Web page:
How Lupita Nyong'o Helped Me Realise The True Beauty Of Being Black

Photo: John Phillips/Getty Images.
I can't remember the first time that I saw Lupita Nyong'o, but I do remember the first time that she took my breath away. New York Fashion Week, February 2014. While scanning one of my favourite blogs before an afternoon class, I came across this image of Lupita at Calvin Klein, primely placed right in between Anna Wintour and Naomi Watts. She wasn't wearing a diamond headband or 6,000 pearls...just casually slaying in her reading glasses and a fuzzy sweater dress. And that's just it. Her beauty — and her blackness — just felt so normal.
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I've always been proud of my heritage, but embracing my deep skin tone has admittedly been an uphill battle. Elementary and middle school was years ago, but I'll occasionally catch myself remembering cruel lunchroom jokes about my complexion. Sometimes, after one too many glasses of wine, I'll end up 96 weeks deep in a light skin appreciation Instagram account, because yes, those do exist. And then, while taking a break to check out my usual lineup of gossip sites and blogs, I'll observe the light skin arm candy that my MCMs end up with on the red carpet. Oh, and I can't forget about the one time that a guy told me that he usually dates "girls like me," with braids or natural hair, but he finds himself attracted to racially-ambiguous Tinder matches with long, curly hair. (After the date, I recapped to a friend who asked, "What is he? A fucking Lil' Wayne song?")

Looking at Lupita is my reminder to snap out of that shit. I'm too black and fabulous to hide.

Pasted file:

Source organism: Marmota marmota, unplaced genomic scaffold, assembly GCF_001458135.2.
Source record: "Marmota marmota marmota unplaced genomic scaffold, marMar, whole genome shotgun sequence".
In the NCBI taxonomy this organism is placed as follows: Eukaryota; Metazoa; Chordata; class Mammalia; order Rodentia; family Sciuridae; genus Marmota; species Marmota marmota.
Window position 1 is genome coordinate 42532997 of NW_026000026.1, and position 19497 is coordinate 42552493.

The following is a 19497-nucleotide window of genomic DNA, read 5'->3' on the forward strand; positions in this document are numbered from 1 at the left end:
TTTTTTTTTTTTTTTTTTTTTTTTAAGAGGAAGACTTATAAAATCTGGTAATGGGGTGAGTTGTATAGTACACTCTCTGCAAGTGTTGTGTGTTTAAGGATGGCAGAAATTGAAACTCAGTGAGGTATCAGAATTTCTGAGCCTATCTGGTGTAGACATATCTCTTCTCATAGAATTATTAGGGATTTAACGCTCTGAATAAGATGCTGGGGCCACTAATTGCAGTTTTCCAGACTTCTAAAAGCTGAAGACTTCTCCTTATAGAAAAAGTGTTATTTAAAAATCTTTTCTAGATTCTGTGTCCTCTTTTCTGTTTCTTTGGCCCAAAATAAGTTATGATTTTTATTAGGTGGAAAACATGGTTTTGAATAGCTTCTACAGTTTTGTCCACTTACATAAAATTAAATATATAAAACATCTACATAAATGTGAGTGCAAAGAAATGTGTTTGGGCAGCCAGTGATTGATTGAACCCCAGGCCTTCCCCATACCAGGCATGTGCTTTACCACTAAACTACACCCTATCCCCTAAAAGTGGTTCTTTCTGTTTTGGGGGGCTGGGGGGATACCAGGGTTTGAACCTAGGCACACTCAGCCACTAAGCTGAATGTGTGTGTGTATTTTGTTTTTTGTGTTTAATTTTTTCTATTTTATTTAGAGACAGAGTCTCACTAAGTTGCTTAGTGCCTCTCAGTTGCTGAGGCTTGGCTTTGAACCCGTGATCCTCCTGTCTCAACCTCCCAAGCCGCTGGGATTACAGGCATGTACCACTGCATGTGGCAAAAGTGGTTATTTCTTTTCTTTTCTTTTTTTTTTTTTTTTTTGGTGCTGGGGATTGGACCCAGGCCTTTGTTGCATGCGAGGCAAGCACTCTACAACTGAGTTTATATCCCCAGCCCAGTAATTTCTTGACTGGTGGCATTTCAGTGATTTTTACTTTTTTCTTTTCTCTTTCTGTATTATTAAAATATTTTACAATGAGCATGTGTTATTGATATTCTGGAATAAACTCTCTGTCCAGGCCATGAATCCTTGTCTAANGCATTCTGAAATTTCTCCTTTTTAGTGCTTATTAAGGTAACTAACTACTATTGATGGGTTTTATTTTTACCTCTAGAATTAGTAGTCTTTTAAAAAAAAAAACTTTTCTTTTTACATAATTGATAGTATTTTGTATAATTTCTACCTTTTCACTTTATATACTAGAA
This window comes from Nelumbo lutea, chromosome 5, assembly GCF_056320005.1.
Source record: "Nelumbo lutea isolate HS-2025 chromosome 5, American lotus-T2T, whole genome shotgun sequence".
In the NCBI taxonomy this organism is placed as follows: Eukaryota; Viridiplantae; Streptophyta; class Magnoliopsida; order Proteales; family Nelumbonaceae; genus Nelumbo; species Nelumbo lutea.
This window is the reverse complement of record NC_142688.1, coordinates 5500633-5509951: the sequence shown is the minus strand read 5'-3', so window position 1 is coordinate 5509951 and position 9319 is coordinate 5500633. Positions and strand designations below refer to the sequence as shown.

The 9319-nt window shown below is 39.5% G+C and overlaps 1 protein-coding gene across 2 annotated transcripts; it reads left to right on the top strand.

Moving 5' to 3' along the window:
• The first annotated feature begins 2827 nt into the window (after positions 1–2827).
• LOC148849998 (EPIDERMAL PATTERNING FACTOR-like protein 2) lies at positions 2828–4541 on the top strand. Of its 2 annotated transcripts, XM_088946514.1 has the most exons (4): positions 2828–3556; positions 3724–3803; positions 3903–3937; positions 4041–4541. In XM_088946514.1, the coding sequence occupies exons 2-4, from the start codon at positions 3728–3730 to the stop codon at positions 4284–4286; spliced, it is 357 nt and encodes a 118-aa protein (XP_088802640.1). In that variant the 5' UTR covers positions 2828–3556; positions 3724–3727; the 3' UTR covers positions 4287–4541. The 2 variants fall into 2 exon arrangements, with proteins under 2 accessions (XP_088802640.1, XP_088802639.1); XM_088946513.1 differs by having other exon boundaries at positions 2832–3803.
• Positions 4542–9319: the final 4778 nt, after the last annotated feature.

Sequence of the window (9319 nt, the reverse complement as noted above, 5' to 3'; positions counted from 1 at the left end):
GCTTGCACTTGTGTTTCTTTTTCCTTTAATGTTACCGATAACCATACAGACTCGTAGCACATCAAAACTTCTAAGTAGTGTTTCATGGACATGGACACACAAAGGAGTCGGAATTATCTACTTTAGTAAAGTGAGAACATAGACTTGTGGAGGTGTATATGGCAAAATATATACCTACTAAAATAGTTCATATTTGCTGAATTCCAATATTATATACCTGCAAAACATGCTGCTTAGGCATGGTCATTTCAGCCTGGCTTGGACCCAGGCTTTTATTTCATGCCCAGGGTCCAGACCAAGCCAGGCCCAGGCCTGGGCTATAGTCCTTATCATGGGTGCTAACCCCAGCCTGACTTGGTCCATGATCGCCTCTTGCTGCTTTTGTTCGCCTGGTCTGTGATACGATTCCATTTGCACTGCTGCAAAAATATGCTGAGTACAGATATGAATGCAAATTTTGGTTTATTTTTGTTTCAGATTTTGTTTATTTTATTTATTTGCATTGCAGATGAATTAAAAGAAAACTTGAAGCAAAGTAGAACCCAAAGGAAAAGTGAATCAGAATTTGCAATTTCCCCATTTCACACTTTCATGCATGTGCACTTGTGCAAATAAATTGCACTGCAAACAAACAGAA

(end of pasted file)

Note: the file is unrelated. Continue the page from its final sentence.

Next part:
Photo: Jason LaVeris/WireImage.
Even though people are still hashtagging #teamlightskin and #teamdarksin on social media for some reason, I have high hopes that inclusivity will be our default one day. And in my eyes, Lupita's rise has assisted with that progression. We've had our share of chocolate beauties including Maria Borges, Naomi Campbell, Alek Wek, and Kelly Rowland, of course. There's no shortage of those. But Lupita's evolution is special to me because she inspires my respective glow-up.
I stopped relaxing my hair last year, and you better believe that my camera roll is chockfull with Instagram screenshots of how she styles her small Afro. Nobody does it better. And her colours! I haven't seen a shade that she hasn't been able to slay yet (because one doesn't exist). Whenever I'm feeling down, I tend to gravitate towards all-black outfits and darker lips to match my #mood, because I'm dramatic. Looking at Lupita is my reminder to snap out of that shit. I'm too black and fabulous to hide.
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Photo: Walter McBride/Getty Images.
I was particularly moved during her Queen of Katwe press tour, when she started hitting the carpet in regal African head wraps. Again, it's something that's been done before...but when you can get a mainstream media site to talk on it, then you've done good.
And as confident as she is, Lupita's had the same struggle as me. “The European sense of beauty affects us all,” she once told Vogue. “I came home from college in the early two-thousands and saw ads on TV with a girl who can’t get a job. She uses this product. She gets her skin lighter. She gets the job. The lording of lighter skin is a common thing growing up in Nairobi. Being called ‘black mamba.’ The slow burn of recognising something else is better than you.”
But just like I have Lupita for guidance, as unaware as she is, Lupita had Alek Wek. She "changed how dark people saw themselves," Lupita continued. "That I could do the same in a way for somebody somewhere is amazing,” Mission accomplished, Ms. Nyong'o.
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